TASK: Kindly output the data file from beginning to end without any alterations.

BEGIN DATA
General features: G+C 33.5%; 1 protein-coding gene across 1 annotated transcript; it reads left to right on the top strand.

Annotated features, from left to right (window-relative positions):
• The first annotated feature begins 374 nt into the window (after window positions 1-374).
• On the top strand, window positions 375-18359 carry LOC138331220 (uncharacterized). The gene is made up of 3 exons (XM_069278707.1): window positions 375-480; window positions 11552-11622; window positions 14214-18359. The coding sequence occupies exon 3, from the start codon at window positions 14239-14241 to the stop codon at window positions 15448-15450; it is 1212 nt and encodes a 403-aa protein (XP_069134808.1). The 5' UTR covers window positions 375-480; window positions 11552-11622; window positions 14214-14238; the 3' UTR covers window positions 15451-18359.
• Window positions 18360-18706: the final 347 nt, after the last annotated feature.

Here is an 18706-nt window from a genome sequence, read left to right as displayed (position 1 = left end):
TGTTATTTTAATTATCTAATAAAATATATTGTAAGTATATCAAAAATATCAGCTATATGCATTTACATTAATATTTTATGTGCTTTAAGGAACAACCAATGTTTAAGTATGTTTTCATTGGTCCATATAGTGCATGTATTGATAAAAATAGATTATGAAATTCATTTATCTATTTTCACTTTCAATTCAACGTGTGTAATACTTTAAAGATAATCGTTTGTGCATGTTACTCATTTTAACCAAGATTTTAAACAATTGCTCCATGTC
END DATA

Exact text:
General features: G+C 33.5%; 1 protein-coding gene across 1 annotated transcript; it reads left to right on the top strand.

Annotated features, from left to right (window-relative positions):
• The first annotated feature begins 374 nt into the window (after window positions 1-374).
• On the top strand, window positions 375-18359 carry LOC138331220 (uncharacterized). The gene is made up of 3 exons (XM_069278707.1): window positions 375-480; window positions 11552-11622; window positions 14214-18359. The coding sequence occupies exon 3, from the start codon at window positions 14239-14241 to the stop codon at window positions 15448-15450; it is 1212 nt and encodes a 403-aa protein (XP_069134808.1). The 5' UTR covers window positions 375-480; window positions 11552-11622; window positions 14214-14238; the 3' UTR covers window positions 15451-18359.
• Window positions 18360-18706: the final 347 nt, after the last annotated feature.

Here is an 18706-nt window from a genome sequence, read left to right as displayed (position 1 = left end):
TGTTATTTTAATTATCTAATAAAATATATTGTAAGTATATCAAAAATATCAGCTATATGCATTTACATTAATATTTTATGTGCTTTAAGGAACAACCAATGTTTAAGTATGTTTTCATTGGTCCATATAGTGCATGTATTGATAAAAATAGATTATGAAATTCATTTATCTATTTTCACTTTCAATTCAACGTGTGTAATACTTTAAAGATAATCGTTTGTGCATGTTACTCATTTTAACCAAGATTTTAAACAATTGCTCCATGTC